More recent analysis has shown that thermodynamically open systems, which are characterized by inflows of energy, are very different. They can, and do, change and grow. Hurricanes grow when heat from warm seawater is available. Stars grow as the result of the chemical reactions taking place within them. All of these structures (known as dissipative structures) are temporary in that they cannot continue to exist when suitable flows of energy are no longer available. They can also be undone in other ways, such as too much pollution or by other forms of “entropy.”

On earth, the energy system we experience is an open system. Energy from the sun is constantly being supplied. Energy made available by burning biomass and from burning fossil fuels is also being supplied, as is nuclear energy, in the form of electricity. The energy obtained from burned fossil fuels, in fact, reflects the re-release of ancient solar energy that was once stored in the bodies of small plants and animals. Under the proper temperature and pressure conditions, this stored energy had been slowly transformed into fossil fuels.

The Hidden Nature of Energy Consumption 

When humans burn fossil fuels today, they are able to access the use of this stored energy. Some researchers have talked about the ability to utilize fossil fuel energy as being similar to having “energy slaves.” In making this analogy, it has been observed that a human adult produces roughly the energy output of an always-on 100 watt light bulb. Even when humans were still hunter-gatherers, they made some use of energy slaves, approximately tripling the amount of energy available to the economy at that time. By the time the industrial period was reached, always-on watts per capita had climbed to 8000, indicating that energy available to industrialized humans was 80 times as high (8000/100 = 80) as the amount expected based on food energy alone. The huge increase represented primarily the use of fossil fuels.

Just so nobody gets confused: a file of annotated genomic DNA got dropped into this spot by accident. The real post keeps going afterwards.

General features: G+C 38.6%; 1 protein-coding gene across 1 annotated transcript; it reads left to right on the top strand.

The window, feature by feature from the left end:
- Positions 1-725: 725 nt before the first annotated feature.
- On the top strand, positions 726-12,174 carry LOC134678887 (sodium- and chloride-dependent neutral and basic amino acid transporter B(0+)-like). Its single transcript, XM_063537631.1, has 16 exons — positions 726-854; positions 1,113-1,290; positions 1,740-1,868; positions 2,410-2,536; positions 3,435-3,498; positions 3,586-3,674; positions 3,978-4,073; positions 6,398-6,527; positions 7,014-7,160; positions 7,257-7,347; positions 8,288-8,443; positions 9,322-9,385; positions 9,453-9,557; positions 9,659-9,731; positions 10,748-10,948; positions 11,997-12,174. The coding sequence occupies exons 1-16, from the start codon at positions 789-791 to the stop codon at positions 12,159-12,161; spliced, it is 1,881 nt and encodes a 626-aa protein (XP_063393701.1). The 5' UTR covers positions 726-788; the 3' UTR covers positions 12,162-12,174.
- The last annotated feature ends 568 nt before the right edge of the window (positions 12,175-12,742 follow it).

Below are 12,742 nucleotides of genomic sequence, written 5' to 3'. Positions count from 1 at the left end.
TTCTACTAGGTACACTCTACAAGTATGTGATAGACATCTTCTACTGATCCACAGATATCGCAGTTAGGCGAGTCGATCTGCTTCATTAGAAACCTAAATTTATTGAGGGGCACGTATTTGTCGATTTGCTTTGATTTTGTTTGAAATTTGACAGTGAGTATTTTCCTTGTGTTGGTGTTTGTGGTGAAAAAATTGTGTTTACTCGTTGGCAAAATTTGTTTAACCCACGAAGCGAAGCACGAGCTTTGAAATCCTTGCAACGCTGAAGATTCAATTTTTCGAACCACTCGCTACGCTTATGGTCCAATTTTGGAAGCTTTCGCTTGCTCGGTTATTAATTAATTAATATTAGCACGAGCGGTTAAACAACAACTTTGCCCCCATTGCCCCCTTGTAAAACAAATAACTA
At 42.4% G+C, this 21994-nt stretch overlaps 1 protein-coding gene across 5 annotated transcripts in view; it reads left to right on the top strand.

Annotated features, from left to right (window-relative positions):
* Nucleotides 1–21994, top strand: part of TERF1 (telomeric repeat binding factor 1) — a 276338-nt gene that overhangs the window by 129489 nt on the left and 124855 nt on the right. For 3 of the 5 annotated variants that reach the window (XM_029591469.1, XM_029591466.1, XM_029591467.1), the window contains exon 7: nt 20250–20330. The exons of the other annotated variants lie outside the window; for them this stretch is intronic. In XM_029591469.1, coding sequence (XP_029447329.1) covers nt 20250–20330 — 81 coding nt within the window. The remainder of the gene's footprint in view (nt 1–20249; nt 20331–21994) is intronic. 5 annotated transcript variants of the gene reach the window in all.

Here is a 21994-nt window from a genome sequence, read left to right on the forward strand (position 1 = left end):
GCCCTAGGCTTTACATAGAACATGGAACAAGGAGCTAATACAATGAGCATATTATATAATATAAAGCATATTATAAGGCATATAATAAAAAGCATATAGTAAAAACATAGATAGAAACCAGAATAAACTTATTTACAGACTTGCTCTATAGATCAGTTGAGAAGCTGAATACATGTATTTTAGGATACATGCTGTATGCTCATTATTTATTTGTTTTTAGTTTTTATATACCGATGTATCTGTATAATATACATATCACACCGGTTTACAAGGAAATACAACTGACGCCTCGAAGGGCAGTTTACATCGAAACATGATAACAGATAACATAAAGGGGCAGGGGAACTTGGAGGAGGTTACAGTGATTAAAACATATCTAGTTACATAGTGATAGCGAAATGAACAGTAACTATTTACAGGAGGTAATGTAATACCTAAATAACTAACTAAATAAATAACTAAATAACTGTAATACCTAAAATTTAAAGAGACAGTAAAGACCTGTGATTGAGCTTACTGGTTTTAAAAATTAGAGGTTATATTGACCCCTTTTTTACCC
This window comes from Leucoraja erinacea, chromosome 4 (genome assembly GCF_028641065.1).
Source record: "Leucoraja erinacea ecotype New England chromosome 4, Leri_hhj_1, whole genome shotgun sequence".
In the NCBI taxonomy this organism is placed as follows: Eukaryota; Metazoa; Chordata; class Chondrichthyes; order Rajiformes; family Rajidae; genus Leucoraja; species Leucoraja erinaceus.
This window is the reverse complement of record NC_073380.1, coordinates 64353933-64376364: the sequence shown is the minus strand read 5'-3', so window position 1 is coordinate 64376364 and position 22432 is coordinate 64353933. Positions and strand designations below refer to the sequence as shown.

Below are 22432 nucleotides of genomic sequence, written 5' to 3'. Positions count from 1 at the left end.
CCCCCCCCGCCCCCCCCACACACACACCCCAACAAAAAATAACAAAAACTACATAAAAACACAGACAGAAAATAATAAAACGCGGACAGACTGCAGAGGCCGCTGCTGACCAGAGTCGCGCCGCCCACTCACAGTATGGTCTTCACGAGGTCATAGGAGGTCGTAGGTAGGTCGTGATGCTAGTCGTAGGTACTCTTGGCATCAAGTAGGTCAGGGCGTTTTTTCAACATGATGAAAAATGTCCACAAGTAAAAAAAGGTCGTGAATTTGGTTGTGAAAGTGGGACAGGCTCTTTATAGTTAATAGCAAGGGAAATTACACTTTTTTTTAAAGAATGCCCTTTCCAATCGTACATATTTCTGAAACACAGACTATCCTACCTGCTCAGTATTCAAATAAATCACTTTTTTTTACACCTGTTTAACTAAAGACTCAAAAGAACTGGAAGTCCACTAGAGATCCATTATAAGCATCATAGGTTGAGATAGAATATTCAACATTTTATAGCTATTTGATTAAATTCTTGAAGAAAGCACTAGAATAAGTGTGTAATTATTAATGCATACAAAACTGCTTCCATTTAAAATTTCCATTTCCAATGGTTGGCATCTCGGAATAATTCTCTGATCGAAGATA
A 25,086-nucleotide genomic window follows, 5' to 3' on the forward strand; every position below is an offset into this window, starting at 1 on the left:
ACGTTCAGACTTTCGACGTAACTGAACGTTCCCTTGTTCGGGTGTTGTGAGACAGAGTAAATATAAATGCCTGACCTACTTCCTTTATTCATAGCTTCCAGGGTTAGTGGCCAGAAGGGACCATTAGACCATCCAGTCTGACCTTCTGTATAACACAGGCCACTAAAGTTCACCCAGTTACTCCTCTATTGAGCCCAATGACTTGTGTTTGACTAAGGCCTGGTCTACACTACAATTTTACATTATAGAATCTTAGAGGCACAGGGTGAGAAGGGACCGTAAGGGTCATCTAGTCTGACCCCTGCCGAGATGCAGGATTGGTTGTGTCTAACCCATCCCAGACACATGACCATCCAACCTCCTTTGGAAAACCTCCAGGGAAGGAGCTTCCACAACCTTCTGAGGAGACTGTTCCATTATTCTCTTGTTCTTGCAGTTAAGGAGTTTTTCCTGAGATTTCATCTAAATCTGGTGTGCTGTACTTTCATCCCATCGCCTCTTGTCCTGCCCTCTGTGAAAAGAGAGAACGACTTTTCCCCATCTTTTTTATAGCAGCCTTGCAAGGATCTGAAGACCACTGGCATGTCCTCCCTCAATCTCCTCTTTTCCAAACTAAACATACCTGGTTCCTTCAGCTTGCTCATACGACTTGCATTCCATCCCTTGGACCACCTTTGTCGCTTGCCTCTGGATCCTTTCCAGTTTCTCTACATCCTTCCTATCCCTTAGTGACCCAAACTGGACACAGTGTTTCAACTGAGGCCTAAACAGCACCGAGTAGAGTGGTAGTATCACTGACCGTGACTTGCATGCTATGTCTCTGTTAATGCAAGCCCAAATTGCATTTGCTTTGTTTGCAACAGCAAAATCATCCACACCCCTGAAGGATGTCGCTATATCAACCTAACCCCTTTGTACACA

Figure 1. Relationship between human energy use and population.

In Against the Grain, Scott finds that slave labor was very widely used in early civilizations. Male slaves were often used for tasks requiring heavy labor, such as mining and building roads. Today’s fossil fuel energy slaves can do these things and much more. For example, a truck operated on a road makes liberal use of fossil fuel energy slaves partly to make the road, partly to build the truck and partly as fuel to operate the truck.

Any commercial process requires energy in one or more forms. Part of the energy can be human energy. This human energy can be used in many ways such as typing on a computer, listening, thinking, operating machinery, speaking, digging in the ground, and walking. The rest of the energy is likely to consist partly of electricity and partly of fossil fuels burned for heat. (Some of this heat energy is converted to rotary motion in order to power vehicles.) Constructing a building requires a tremendous amount of energy; manufacturing a car is also energy-intensive. Heating and lighting a building require energy. Even obtaining a potable glass of cold water requires energy.

Figure 2 is a chart showing a breakdown of non-transportation energy consumption in the United States, based on data from the United States Energy Information Administration.

Figure 2. United States non-transportation energy consumption by sector, based on information from the US Energy Information Administration.

The residential percentage of non-transportation energy consumption rose from 23% in 1949 to 29% in 2017. We don’t have a world estimate of the breakdown of energy consumption for residential use, but the United States is probably unusually high with its 29% residential share. According to a study by the National Renewable Energy Laboratory, China’s energy consumption was only 11% residential in 2014.

If people do not understand how much of our energy consumption is hidden, it is easy for them to overestimate the benefit that can be achieved through energy conservation by individual citizens. A major use of supplemental energy (that is, beyond that available from food consumption) is to provide finished goods of all sorts, such as cars, homes, electricity transmission lines and roads. Supplemental energy consumption also provides the gift of free time. Without modern agricultural equipment, many more of us would be working long hours in the fields, leaving little time for advanced education and other modern pursuits. Another benefit of supplemental energy consumption is a much longer life expectancy, thanks to such things as clean water and antibiotics. Indirectly, supplemental energy consumption also provides jobs that pay well. Without supplemental energy consumption, there would be few jobs other than digging in the ground with a stick, in an attempt to grow food.

In a very real sense, the availability of inexpensive energy supplies that work to power existing machinery and equipment is what allows today’s economy to function.